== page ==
Forms of training as defined by the EU
Training affects learning activities such as qualifications in adult education, workshops in operation, courses in folk high school or individual exercises
Training is always and everywhere possible. Different goals, values, and conditions are the learning processes. To distinguish and to systematize could take several aspects: It can be differentiated according to the content, method, duration or other conditions of learning. For statistical purposes, and to prepare recommendations and decisions of educational policy is preferred by the authorities and bodies of the European Union, the distinction between opportunity and ways of learning. In a first step, learning to distinguish according to whether it is intentional or incidental. The intentional learning can be institutionally organized or self-designed. Finally, in a third step to determine whether learning in formal educational programs regulated by school, college or vocational training and education programs outside of the regulated area is not formally take place.
Learning activities in the terminology of the European Union
Precise definitions of the various learning activities especially for the analysis of statistical surveys such as the regular continuing education survey on participation by adults (Adult Education Survey, AES) is required in the European Union. Should be covered by this survey all forms of adult learning. These are based on the International Standard Classification of Education (ISCED), UNESCO, the formal, the non-formal and informal learning in more detail. As formal learning participation in educational programs of schools and universities as well as participation in vocational training considered. It can be connected to these institutions of the “initial education” nationally recognized qualifications to be purchased, such as graduation, masters or professional audit.
Non-formal learning includes all formal learning activities outside of the “initial education”, which should result in any areas to improve knowledge or skills. It may be in the non-formal learning by taking courses and seminars, but also to participate in short-term training events such as lectures, workshops, seminars or training sessions. Also included instruction or training in the workplace and private lessons are at leisure, such as language courses, cooking lessons or exercises.
As informal learning are conscious individual learning activities such as observation or practice, which are targeted to their knowledge or skills to be improved. Informal learning activities are not tied to an institution that lacks a clear structure and can be used during working hours and performed during leisure time alone or with others. Examples include the targeted use of radio and television or computer and Internet as well as participation in exhibitions and tours of farms or the goal-oriented reading of books and journals.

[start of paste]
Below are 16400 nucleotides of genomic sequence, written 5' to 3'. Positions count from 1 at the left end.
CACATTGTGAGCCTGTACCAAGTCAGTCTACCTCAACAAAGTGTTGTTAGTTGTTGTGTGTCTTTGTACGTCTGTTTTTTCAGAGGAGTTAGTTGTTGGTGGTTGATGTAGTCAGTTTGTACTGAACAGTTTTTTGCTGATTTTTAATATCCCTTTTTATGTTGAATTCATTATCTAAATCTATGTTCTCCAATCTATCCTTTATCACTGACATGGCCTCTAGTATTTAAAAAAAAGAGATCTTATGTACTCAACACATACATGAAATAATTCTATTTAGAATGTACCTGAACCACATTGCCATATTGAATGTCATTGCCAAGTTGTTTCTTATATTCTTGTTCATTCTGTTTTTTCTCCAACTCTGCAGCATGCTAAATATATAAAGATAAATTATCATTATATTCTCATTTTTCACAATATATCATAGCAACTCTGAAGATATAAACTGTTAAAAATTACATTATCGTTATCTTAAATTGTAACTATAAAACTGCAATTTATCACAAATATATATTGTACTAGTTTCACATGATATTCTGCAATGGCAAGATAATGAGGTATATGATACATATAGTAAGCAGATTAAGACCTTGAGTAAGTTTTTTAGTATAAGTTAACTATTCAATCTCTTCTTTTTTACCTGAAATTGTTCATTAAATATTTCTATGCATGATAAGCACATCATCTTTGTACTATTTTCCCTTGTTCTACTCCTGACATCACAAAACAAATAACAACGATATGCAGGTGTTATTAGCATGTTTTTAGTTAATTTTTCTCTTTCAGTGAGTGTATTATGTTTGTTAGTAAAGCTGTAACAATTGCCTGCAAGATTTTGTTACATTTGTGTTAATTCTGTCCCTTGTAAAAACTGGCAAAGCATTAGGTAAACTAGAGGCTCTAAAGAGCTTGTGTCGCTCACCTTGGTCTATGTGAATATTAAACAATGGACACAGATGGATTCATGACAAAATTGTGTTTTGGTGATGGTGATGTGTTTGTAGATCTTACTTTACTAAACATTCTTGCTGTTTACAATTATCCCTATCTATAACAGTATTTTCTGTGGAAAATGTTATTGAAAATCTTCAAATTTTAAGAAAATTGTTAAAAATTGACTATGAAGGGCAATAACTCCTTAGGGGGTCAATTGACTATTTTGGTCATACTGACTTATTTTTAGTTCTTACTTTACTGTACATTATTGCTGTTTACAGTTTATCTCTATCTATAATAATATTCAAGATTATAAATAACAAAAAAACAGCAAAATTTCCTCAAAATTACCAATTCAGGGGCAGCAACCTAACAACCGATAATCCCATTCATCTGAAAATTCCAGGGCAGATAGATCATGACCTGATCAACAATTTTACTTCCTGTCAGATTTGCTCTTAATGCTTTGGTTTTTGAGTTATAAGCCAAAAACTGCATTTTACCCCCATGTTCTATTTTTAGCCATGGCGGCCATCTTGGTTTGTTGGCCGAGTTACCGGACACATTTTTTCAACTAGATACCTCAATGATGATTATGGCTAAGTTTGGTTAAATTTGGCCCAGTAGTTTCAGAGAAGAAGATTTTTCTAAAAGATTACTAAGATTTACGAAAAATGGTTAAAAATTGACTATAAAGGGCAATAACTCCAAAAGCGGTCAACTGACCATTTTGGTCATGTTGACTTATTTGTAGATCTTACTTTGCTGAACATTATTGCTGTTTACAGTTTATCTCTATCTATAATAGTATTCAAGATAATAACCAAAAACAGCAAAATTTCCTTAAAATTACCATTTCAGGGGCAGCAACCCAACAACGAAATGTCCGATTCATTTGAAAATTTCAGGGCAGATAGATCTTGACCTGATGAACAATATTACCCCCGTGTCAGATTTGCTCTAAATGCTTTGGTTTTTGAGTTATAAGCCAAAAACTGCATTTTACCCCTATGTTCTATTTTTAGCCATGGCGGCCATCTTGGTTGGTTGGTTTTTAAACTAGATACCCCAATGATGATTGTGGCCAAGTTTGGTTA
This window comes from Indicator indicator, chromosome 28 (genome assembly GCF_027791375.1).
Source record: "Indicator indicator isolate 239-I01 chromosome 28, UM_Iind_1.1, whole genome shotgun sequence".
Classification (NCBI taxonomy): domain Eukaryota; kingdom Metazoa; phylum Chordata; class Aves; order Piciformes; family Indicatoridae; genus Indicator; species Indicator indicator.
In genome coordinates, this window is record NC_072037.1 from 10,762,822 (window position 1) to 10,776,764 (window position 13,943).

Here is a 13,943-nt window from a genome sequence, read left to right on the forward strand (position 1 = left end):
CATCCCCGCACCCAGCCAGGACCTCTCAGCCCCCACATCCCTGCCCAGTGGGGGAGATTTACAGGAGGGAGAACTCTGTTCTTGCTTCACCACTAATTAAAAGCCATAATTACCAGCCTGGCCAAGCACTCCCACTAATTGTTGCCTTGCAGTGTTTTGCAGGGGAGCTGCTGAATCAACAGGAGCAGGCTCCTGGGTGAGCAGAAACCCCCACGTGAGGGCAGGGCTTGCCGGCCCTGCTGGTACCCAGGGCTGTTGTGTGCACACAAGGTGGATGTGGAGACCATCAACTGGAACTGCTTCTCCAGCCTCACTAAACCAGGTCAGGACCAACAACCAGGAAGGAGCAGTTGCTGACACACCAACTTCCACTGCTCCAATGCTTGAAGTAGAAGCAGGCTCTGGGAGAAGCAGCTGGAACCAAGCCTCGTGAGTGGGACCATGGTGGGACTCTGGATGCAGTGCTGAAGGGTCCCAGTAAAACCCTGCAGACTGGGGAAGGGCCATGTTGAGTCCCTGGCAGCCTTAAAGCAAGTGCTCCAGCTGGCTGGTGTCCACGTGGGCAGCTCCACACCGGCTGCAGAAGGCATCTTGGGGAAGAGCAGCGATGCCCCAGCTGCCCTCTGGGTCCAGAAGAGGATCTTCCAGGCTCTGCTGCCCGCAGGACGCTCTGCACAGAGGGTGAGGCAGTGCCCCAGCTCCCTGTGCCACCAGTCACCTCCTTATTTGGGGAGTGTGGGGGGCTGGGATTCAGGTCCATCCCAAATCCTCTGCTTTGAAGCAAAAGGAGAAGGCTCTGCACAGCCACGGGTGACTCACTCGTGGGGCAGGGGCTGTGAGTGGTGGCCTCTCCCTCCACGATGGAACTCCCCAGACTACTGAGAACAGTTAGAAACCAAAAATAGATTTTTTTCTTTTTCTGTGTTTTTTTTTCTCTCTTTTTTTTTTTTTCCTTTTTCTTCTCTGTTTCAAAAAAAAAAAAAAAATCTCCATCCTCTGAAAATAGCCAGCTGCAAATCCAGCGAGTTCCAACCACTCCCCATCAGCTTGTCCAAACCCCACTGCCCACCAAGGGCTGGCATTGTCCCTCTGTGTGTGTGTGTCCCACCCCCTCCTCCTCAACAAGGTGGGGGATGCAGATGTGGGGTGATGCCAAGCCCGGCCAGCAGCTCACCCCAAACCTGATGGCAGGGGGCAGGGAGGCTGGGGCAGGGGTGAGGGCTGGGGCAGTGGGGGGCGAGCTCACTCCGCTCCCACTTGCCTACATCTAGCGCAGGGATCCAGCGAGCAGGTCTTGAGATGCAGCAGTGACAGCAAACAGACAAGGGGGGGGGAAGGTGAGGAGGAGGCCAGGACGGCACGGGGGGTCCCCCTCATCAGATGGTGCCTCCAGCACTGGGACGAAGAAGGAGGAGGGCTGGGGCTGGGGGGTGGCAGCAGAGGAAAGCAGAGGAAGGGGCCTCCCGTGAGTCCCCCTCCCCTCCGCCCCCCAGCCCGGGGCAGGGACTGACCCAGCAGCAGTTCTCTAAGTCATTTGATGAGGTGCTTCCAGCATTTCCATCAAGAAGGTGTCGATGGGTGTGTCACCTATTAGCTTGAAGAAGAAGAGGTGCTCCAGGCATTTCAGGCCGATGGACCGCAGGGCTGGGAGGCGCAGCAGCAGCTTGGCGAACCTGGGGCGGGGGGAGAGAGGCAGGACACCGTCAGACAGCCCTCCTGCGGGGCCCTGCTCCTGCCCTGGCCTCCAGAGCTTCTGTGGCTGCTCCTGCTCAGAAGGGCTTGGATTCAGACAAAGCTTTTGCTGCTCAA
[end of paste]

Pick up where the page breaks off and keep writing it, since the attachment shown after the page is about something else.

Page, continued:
Overall results from the AES 2010
According to the AES 2010 in Germany more than 50% of 18 to 64-year-old population in the last 12 months before the 2010 survey conducted at least one learning activity throughout the training attended. This positive finding is reported on the other hand, that almost half of this population has therefore not taken advantage of the opportunities available for training. Adult participation in the formal study area was 13%, non-formal learning opportunities were perceived by 42% and 25% of the surveyed population exercised informal learning activities. Because of the overlap between these learning opportunities an addition of these individual rates, however, is inadmissible. From participation in formal learning opportunities to the initial two-thirds to about one-third degrees are made up, extended or supplemented.
Content is adult in learning the job training as the main form of vocational training in the foreground. In all the different areas shows that persons of foreign origin and are under-represented people with low educational attainment in participation rates, so they use their opportunities to compensate for deficits not fully informed. In international comparison, there are clear differences between the above-average education level of adult participation in northern and central Europe, and the below-average participation in South and South-Eastern Europe. Based on these results, it can be detected by a sophisticated content and intensity of action of each man and of the state and social organizations.AES was not asked in 2010, the empirically elusive participation in the incidental learning during activities of daily life both at work and at play. A survey is unnecessary, however, because they are not organized for incidental learning activity would be expected participation rate of 100%.